Pursuing perfect writing is something I am especially guilty of. Though I may be a repeat offender, I can’t remember ever actually obtaining that perfection. That might be however, because perfect writing isn’t actually a thing.

Writing is a Process

Whether the work is a novel or a blog post, writing is never done in one take. As you move from a concept to a first draft, concessions are made. As that first draft progresses to subsequent drafts, more often than not, fat is trimmed, and points are further refined.

This is the natural writing process, and it is all done in the pursuit of a better final product. There is a point however, where an author needs to stop pursuing perfect writing, and simply call it good enough. This isn’t meant to say an author shouldn’t try to make their work the best it can be. I simply mean, that sometimes, the process of polishing needs to come to an end before the chrome is polished right off.

Pursuing Perfect writing until there is nothing left

It doesn’t matter who you are, or how many books you have written. Anyone who has written anything, has been unhappy in some respect about their work. The longer that work is, the easier it is to find fault in one’s execution.

As an example, Gemsong Saga: A Boy Named Zephyr is 73,389 words long. That is 402,462 characters if you’re curious. It is not the longest book ever written, but that is a decent amount of words to put down on paper. In the process of writing those 73,389 words however, typos happened. Punctuation was missed. There were sections that could’ve been written better or explained more clearly. Things were cut that I wish didn’t have to be. Even if it had been flawless, there would always be things I would’ve liked to have added.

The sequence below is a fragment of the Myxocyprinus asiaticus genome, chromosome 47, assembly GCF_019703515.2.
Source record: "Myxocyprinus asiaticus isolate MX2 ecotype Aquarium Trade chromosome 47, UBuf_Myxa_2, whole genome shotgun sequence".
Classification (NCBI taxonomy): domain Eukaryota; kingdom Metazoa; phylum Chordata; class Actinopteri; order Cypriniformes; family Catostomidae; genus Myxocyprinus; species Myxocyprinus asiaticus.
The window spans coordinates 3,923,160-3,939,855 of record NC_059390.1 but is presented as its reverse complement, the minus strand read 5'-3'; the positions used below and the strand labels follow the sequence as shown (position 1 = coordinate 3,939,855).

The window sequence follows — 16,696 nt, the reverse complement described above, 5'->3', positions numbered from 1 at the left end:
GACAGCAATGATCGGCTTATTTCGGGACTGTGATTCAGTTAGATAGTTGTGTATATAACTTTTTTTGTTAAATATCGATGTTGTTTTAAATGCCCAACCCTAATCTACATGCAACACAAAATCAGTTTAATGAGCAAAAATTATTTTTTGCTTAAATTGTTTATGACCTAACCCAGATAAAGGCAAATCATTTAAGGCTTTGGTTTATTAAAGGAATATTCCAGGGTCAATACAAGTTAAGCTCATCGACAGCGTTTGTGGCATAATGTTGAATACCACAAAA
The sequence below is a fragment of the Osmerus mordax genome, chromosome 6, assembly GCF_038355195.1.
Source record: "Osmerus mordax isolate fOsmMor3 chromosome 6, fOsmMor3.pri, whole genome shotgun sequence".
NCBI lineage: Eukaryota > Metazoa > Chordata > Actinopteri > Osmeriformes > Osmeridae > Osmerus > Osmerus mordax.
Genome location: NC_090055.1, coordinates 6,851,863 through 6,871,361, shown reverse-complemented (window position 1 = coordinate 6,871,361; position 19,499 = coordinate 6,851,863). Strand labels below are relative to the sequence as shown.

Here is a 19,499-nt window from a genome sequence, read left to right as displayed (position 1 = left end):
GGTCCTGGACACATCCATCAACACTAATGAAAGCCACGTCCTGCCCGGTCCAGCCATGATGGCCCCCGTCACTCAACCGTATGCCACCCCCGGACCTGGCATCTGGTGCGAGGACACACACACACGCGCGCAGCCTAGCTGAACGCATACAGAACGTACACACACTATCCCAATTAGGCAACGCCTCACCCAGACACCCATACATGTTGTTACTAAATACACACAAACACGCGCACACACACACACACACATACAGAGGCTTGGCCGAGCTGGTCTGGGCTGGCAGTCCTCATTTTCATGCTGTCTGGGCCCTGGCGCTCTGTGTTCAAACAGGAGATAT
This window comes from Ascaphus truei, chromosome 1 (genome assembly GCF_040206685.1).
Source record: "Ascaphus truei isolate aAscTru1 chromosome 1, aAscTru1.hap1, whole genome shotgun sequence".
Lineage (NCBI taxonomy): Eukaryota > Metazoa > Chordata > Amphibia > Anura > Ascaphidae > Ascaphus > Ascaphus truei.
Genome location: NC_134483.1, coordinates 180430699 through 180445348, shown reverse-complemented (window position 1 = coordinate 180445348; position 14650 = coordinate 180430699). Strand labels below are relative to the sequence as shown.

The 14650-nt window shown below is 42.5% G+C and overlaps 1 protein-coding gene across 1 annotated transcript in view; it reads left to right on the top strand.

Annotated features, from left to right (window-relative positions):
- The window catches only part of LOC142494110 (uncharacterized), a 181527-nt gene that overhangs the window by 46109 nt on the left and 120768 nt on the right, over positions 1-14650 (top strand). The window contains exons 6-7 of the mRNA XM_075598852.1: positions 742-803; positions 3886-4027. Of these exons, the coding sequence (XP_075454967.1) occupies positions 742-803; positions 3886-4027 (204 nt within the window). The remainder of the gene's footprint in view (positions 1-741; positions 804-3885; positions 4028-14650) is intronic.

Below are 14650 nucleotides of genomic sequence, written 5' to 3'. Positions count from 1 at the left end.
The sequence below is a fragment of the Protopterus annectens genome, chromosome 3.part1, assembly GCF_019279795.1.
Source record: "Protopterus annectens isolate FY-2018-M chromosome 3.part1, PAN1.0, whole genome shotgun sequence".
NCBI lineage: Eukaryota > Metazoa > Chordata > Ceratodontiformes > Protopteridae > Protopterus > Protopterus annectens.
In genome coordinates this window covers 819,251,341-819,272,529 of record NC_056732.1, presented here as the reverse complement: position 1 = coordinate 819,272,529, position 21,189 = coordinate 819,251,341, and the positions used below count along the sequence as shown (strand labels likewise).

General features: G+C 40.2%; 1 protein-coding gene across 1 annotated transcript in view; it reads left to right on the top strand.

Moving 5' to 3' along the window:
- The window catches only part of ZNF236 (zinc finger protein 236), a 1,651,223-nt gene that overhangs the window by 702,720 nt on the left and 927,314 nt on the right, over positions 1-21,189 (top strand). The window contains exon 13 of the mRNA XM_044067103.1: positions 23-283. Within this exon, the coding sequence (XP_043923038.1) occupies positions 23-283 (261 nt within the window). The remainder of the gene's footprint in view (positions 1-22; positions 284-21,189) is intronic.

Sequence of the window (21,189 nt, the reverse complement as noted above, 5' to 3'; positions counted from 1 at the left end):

I’ve had a few people read the book, and have generally received decent reviews. Personally however, I find it nearly impossible to read. I can flip to a random page and within seconds, I’ll find something I’m not happy with. When I point it out, I usually get blank stares. I am too close to the work, and I can see fault that most others will not. Nothing I do will ever make it perfect, at least not in my eyes.

Were I to have embraced that pursuit of perfection, I would still be retooling it as we speak. That’s not to say I didn’t try, it’s just that everything I tried, resulted in something worse. Gemsong Saga has been in the works in one form or another for the better part of eight years. It has already been rewritten at least three times in its entirety. It was time to stop.

An Author is their own worst critic

As an author, you are unfit to be your own critic. The more you care about what you’re writing, the more enticing pursuing perfect writing will be. The problem is, perfect writing is a myth – it doesn’t exist, as least not when the author is judging their own work.

To pursue perfection is to ensure that whatever you’re working on will never come to be. You will grind it down over and over again, and with time, you’ll begin to resent it. That resentment will build, and one day you’ll just give up. That was what happened to the first versions of Gemsong Saga.

Thankfully, I had someone to convince me to give it one more shot. While it’s not perfect to me, it might be perfect to someone, and they’re probably a better critic than me.

The next time you’re writing something, rework it until it’s close to your vision, and then let it go. Don’t end up with a trail of abandoned works in your wake as you try to obtain the unobtainable.

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